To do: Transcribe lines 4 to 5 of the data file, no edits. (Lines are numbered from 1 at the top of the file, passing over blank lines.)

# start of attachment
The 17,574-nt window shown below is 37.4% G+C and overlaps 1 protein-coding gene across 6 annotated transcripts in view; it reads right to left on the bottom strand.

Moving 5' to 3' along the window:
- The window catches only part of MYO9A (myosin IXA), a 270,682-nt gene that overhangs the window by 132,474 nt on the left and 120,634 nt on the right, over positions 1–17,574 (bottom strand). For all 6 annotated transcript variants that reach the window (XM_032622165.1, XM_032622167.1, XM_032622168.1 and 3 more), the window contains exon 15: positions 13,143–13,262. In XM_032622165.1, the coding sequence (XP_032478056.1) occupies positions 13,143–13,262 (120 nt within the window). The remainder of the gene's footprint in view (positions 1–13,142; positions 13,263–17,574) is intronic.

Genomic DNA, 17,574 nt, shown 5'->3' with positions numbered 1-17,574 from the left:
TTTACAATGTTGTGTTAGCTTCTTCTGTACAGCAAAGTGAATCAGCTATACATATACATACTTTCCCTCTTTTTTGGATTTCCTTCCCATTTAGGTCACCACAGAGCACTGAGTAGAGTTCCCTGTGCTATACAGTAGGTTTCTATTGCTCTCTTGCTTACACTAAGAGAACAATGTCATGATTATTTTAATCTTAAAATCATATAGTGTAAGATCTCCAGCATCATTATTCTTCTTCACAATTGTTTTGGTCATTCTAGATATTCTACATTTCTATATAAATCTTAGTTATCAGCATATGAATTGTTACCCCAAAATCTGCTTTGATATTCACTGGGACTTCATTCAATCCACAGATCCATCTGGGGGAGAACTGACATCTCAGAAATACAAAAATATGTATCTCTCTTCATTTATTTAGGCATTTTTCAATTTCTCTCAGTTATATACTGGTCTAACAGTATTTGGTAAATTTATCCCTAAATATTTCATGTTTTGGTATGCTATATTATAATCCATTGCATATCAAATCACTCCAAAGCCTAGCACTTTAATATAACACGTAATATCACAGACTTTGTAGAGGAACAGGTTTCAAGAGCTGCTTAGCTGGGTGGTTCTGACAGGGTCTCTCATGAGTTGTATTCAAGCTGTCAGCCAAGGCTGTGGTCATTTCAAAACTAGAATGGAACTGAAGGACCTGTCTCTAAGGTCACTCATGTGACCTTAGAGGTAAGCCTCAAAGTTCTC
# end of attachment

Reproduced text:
Genomic DNA, 17,574 nt, shown 5'->3' with positions numbered 1-17,574 from the left:
TTTACAATGTTGTGTTAGCTTCTTCTGTACAGCAAAGTGAATCAGCTATACATATACATACTTTCCCTCTTTTTTGGATTTCCTTCCCATTTAGGTCACCACAGAGCACTGAGTAGAGTTCCCTGTGCTATACAGTAGGTTTCTATTGCTCTCTTGCTTACACTAAGAGAACAATGTCATGATTATTTTAATCTTAAAATCATATAGTGTAAGATCTCCAGCATCATTATTCTTCTTCACAATTGTTTTGGTCATTCTAGATATTCTACATTTCTATATAAATCTTAGTTATCAGCATATGAATTGTTACCCCAAAATCTGCTTTGATATTCACTGGGACTTCATTCAATCCACAGATCCATCTGGGGGAGAACTGACATCTCAGAAATACAAAAATATGTATCTCTCTTCATTTATTTAGGCATTTTTCAATTTCTCTCAGTTATATACTGGTCTAACAGTATTTGGTAAATTTATCCCTAAATATTTCATGTTTTGGTATGCTATATTATAATCCATTGCATATCAAATCACTCCAAAGCCTAGCACTTTAATATAACACGTAATATCACAGACTTTGTAGAGGAACAGGTTTCAAGAGCTGCTTAGCTGGGTGGTTCTGACAGGGTCTCTCATGAGTTGTATTCAAGCTGTCAGCCAAGGCTGTGGTCATTTCAAAACTAGAATGGAACTGAAGGACCTGTCTCTAAGGTCACTCATGTGACCTTAGAGGTAAGCCTCAAAGTTCTC